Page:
I’ve been through hell. But my faith is stronger than ever. I’ve had everything I loved to do taken away from me. But I’m still here with a smile on my face. I’ve had to overcome both physical and mental obstacles that set up a roadblock that I thought I would never pass. But I got by. In two years I’ve gone from the darkest place I’ve ever been to in my life to the point where I’ve never been more driven and more focused in my entire life. I’ve taken what most people would think would be a bitter end to a new beginning.
No longer do I dwell on the physical things that I can no longer do. Watching some of the littlest things used to drive me crazy. I used to just watch people walk down my street and stare at their feet and dream of walking again. But since then I’ve grown content. Now when I see people I see them as people that can learn from my mistakes and my story. I now have so much to give. A lesson much greater than teaching someone how to be a better waterskier. As for that sport it barely ever crosses my mind anymore. My last time ever skiing was when we won nationals and I think that was a great ending to that chapter of my life.
Just recently I was interviewed by a local newspaper and an article was published in Stow and in Hudson where I quoted that, “any tragedy can be overcome.” I truly believe that and I believe that my tragedy has helped me grow stronger. But no longer when I look back on it do I see a tragedy but I see it as a point where I was woken up. This experience has opened my eyes to what is truly important in life. Family always comes first and my family has grown closer after all that I have been through. Overcoming death was a lesson to all of us of how precious and fragile life can be. I make it a point every day to talk to my family on the phone. My dad now understands the importance of saying I love you because you never know if it will be your last opportunity.
So take away everything that is physical and I will still move forward. I have my mind which is the most powerful part of the human body. I finally understand how fragile my mind is. I monitor my thoughts and stay on a heavy dose of medication to ensure that I do not lose it again. If you have a mental health issue I cannot stress the importance enough of staying on your medications. Just look at the consequences of my decision to go off of my medications. One of my bipolar medications was recently lowered by just a half of pill. I started to think that people were out to get me and when I went past people I thought they were going to say something nasty to me. So I told my psychiatrist and he raised my dose by just a half a pill and those thoughts went away.
I heard in a speech that bipolar disorder is known as the CEO disease. Some of the most successful companies have been run and have been started by people with bipolar disorder. It makes sense to me because I have always been the type of person who has wanted to work and build something for myself. If I never would have got in my accident I would be working a civil engineering job working toward someone else’s dream and I feel that I would be miserable. But my disability has opened up many doors for me. The government is paying for me to work with an agency that is helping me start my own business. I have someone working with me on a weekly basis who is helping me to get my book published and to work on finding more speaking opportunities. They are helping me make my dreams a reality.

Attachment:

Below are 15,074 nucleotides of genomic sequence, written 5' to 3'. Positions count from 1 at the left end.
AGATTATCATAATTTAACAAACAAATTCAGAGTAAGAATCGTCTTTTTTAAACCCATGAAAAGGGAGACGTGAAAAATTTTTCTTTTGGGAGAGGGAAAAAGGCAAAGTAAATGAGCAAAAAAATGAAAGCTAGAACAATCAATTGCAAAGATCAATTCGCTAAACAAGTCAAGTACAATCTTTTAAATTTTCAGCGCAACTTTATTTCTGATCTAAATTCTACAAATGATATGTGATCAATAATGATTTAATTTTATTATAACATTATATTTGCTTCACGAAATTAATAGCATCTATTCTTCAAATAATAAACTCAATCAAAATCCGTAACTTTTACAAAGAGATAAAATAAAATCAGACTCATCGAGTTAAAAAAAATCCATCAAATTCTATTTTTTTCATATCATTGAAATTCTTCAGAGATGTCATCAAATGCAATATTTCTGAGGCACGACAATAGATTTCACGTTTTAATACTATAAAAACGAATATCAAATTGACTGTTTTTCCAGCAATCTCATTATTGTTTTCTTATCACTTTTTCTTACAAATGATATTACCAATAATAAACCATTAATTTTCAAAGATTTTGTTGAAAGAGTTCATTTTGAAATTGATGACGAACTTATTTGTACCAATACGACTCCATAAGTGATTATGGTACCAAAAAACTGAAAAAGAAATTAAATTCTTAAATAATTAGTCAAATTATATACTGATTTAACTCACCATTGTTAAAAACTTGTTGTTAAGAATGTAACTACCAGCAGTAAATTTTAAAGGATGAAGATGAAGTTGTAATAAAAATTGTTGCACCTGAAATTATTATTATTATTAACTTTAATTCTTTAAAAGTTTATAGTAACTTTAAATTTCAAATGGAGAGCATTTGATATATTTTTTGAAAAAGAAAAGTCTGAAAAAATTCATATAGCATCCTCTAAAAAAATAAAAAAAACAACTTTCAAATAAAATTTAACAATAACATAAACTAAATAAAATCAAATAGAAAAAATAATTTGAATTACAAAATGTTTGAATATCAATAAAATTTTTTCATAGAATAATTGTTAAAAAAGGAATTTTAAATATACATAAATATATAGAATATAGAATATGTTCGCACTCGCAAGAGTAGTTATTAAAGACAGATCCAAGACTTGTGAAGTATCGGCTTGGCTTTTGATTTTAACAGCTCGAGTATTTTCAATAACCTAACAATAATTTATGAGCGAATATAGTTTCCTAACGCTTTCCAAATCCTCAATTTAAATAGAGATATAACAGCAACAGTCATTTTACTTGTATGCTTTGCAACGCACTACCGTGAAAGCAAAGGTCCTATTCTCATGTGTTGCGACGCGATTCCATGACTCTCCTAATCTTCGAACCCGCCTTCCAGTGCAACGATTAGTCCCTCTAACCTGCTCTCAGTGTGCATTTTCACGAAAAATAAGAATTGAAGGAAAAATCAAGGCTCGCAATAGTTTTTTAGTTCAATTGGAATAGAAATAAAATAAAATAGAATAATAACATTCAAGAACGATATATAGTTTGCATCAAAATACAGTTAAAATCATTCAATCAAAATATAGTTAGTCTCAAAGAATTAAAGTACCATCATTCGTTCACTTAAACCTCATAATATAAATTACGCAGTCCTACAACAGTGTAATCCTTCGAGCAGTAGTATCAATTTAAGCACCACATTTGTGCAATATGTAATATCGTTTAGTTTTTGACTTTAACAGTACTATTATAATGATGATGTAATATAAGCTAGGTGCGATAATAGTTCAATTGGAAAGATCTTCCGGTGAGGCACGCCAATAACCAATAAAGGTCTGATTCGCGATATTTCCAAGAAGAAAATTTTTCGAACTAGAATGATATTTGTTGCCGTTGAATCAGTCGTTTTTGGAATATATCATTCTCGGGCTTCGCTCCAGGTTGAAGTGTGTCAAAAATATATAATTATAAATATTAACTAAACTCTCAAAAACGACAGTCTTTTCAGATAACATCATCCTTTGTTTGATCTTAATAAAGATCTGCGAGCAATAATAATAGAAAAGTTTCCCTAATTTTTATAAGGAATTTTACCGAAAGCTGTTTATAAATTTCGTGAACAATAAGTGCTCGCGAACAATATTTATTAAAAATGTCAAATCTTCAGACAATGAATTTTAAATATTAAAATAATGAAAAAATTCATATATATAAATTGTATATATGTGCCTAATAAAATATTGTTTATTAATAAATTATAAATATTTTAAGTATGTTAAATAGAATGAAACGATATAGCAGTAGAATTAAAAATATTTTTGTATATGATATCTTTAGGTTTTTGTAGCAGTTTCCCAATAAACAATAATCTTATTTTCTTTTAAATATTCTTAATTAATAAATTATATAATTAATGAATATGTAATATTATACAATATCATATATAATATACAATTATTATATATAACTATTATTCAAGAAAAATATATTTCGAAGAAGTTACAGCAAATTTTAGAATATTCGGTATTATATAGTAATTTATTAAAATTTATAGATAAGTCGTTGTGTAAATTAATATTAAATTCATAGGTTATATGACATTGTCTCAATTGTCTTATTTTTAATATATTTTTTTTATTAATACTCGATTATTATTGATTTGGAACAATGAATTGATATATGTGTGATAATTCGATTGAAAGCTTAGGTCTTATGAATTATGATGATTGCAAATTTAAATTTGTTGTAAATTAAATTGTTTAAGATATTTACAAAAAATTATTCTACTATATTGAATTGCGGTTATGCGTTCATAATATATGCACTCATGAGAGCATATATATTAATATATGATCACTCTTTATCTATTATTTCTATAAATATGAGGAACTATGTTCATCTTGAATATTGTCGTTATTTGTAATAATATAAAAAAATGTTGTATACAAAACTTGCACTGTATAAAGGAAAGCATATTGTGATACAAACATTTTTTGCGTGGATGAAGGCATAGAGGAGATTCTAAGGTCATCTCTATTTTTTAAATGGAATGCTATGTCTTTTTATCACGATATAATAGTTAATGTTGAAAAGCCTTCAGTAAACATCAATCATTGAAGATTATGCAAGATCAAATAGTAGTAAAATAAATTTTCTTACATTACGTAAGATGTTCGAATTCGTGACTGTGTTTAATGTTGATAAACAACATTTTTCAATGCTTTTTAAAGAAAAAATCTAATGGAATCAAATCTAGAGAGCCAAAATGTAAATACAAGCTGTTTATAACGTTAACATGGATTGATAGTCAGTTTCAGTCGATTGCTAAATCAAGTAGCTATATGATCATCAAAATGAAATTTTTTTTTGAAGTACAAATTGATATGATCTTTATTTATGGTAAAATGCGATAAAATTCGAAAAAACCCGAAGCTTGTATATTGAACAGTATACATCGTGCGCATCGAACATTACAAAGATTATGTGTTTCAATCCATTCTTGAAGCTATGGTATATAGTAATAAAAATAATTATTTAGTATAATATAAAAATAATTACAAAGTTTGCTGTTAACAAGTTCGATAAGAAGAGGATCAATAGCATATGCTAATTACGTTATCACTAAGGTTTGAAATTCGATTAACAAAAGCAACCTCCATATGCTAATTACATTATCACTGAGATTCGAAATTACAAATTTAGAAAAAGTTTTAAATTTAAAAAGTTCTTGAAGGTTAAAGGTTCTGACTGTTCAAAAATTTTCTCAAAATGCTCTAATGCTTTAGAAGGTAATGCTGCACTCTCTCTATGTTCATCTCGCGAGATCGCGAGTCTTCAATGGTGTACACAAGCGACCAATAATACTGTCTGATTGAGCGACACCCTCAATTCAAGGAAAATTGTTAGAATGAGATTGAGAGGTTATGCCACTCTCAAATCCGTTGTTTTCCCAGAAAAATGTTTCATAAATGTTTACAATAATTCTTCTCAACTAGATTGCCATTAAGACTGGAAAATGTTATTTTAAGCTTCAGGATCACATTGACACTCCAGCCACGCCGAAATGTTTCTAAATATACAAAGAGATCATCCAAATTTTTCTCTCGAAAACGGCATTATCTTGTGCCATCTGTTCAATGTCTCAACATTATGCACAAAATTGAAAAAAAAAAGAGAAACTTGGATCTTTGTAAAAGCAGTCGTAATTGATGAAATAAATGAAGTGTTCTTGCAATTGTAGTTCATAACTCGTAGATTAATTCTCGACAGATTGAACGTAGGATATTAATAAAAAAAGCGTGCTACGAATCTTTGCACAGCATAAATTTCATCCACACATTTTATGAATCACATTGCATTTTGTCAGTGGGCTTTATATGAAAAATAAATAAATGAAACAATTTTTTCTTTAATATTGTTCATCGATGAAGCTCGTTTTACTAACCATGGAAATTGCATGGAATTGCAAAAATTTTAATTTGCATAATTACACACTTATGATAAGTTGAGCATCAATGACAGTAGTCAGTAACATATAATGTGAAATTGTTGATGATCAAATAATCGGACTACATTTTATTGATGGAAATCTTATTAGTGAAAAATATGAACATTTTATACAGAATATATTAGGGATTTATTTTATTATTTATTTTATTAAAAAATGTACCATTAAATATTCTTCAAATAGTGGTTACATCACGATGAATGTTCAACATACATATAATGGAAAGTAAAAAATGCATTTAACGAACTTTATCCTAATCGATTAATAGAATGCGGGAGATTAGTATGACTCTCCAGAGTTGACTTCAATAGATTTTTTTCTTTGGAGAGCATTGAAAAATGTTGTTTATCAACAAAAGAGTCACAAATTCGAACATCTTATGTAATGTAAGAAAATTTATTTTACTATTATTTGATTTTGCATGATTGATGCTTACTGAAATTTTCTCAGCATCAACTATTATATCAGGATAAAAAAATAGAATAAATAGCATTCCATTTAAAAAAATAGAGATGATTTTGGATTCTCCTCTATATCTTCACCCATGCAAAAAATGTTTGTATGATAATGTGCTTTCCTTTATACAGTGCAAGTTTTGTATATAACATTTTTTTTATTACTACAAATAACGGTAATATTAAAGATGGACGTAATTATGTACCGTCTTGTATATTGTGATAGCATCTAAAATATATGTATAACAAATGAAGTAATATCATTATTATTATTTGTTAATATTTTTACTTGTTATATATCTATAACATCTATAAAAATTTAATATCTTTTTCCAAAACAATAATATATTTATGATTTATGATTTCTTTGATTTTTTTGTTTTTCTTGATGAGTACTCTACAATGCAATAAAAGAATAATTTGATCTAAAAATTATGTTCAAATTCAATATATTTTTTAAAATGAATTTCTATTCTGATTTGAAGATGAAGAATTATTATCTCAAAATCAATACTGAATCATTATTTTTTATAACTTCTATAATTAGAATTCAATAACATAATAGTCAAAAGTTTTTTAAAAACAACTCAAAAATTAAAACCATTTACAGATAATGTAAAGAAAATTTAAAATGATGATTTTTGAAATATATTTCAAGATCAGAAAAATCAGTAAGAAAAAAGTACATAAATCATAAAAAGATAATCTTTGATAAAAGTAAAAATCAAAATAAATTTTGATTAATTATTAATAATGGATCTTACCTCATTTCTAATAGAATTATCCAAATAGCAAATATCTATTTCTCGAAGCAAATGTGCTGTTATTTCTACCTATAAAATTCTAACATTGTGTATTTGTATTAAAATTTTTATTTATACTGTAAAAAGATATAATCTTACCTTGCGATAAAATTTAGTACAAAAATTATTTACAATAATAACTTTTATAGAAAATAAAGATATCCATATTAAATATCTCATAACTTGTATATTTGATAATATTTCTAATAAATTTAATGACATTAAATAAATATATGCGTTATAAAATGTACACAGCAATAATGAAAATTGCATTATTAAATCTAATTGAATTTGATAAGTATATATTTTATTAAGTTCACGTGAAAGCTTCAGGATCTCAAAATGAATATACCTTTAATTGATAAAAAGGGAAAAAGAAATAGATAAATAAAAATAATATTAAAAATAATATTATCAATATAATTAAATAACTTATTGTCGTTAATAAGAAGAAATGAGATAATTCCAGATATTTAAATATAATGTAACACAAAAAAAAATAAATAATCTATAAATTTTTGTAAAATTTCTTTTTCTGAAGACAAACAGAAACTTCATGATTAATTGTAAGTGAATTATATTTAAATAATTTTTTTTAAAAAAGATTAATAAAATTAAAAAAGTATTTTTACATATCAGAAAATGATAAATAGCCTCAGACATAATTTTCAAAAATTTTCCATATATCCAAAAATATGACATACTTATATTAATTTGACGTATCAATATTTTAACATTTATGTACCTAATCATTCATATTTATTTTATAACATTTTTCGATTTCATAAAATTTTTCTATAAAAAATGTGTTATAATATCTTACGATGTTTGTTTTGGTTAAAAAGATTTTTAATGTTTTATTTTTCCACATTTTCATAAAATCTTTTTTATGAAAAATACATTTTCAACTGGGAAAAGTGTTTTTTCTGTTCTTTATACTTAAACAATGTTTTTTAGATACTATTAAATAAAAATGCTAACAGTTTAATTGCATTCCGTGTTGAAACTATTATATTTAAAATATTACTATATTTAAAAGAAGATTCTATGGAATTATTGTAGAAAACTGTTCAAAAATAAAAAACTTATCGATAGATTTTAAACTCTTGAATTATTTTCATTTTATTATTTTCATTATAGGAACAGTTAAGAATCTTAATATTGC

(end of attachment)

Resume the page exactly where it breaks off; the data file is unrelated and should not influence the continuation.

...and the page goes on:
Still life now is so different than it used to be but I can’t complain. It’s honestly pretty easy. There are some great perks to having a disability. Although I can no longer do things like get in and out of bed by myself or just jump on a couch whenever I want I’m used to it. No longer do I have to do my own laundry, cook, clean, or do other chores. The government actually pays people to do that for me. I like having someone wake me up every morning and I like being tucked in at night like I’m a little kid. I like the fact that my shoes never get dirty and it’s like I put a brand-new pair of shoes on every day. Everyone remembers the guy in the wheelchair and although I used to not like to stand out in my bright green wheelchair I love the attention that I get today. Employees at restaurants and convenient stores always remember me and welcome me back and start up a conversation with me. People are constantly smiling at me and saying hello as I ride past. I’m thankful that I’m not working a 9-to-5 job and that I’m now able to pursue my true passions. So being in my situation does have its perks.
This is truly a life worth living. Don’t tell me that you feel sorry for me for everything that has happened. Because now I am awake. I stay away from drugs and alcohol and think clearer than ever before. People like the new me much more than they did before my accident. I was reckless and sometimes selfish and rude. I am much happier with the person that I have become. Life can change directions even when you do not plan it. This is a direction that I am happy to continue to follow.